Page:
Hindsight bias is not a bias

Analysis 79 (1):43-52 (2019)
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Abstract

Humans typically display hindsight bias. They are more confident that the evidence available beforehand made some outcome probable when they know the outcome occurred than when they don't. There is broad consensus that hindsight bias is irrational, but this consensus is wrong. Hindsight bias is generally rationally permissible and sometimes rationally required. The fact that a given outcome occurred provides both evidence about what the total evidence available ex ante was, and also evidence about what that evidence supports. Even if you in fact evaluate the ex ante evidence correctly, you should not be certain of this. Then, learning the outcome provides evidence that if you erred, you are more likely to have erred low rather than high in estimating the degree to which the ex ante evidence supported the hypothesis that that outcome would occur.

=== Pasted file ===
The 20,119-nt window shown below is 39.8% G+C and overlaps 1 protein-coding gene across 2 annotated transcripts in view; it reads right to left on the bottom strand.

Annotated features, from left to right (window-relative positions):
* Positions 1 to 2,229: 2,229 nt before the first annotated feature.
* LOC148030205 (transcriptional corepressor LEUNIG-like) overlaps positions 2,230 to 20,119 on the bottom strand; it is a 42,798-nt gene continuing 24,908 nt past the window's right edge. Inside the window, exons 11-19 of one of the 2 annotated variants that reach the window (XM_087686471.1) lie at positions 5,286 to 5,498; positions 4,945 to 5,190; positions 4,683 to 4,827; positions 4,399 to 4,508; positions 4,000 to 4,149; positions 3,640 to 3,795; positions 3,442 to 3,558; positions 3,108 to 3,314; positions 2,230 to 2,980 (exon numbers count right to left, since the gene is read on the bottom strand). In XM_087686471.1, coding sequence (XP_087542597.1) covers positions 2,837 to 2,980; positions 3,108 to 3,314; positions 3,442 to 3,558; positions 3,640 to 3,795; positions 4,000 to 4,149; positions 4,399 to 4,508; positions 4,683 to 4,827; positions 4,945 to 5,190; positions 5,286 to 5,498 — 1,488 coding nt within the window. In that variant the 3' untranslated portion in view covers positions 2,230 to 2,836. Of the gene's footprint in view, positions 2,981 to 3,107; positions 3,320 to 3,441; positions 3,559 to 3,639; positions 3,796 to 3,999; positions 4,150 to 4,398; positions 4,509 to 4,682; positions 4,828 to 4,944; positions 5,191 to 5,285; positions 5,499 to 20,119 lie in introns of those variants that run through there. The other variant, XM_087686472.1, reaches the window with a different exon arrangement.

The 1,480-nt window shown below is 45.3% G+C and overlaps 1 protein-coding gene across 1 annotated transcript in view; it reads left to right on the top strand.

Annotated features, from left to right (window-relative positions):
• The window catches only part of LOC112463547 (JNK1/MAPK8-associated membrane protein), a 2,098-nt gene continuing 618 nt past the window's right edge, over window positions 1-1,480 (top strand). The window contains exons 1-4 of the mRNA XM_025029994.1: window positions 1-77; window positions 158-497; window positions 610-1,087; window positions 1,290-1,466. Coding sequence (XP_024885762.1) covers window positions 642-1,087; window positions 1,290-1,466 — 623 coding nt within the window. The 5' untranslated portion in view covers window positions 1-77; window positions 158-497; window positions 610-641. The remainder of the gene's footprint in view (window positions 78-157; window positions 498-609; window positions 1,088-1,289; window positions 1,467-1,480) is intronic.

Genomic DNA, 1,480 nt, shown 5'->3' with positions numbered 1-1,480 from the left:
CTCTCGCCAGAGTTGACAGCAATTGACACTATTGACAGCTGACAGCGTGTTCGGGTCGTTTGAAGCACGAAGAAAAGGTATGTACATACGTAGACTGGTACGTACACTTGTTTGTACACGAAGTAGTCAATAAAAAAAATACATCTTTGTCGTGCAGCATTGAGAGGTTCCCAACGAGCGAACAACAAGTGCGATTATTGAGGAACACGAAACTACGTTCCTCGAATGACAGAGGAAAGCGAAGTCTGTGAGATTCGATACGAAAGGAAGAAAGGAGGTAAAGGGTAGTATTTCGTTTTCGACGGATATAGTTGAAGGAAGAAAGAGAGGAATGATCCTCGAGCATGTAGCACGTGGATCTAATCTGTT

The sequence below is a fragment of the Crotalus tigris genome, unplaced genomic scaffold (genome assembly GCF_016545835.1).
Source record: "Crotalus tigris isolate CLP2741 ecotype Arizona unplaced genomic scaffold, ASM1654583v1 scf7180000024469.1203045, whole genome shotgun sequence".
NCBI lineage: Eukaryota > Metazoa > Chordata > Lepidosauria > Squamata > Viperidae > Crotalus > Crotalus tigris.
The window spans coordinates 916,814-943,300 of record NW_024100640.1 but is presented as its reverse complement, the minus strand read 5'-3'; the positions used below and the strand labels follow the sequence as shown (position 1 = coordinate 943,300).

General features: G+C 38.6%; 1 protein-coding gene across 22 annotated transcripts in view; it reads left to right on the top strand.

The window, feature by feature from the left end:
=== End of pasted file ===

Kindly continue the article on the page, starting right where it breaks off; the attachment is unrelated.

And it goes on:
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Author's Profile

Brian Hedden
Australian National University

Citations of this work

Good Guesses.Kevin Dorst & Matthew Mandelkern - 2023 - Philosophy and Phenomenological Research 105 (3):581-618.
Being Rational and Being Wrong.Kevin Dorst - 2023 - Philosophers' Imprint 23 (1).
Reasoning with heuristics.Brett Karlan - 2021 - Ratio 34 (2):100-108.
The accuracy-coherence tradeoff in cognition.David Thorstad - forthcoming - British Journal for Philosophy of Science.

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Knowledge and its limits.Timothy Williamson - 2000 - New York: Oxford University Press.
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Knowledge and Its Limits.Timothy Williamson - 2005 - Philosophy and Phenomenological Research 70 (2):452-458.

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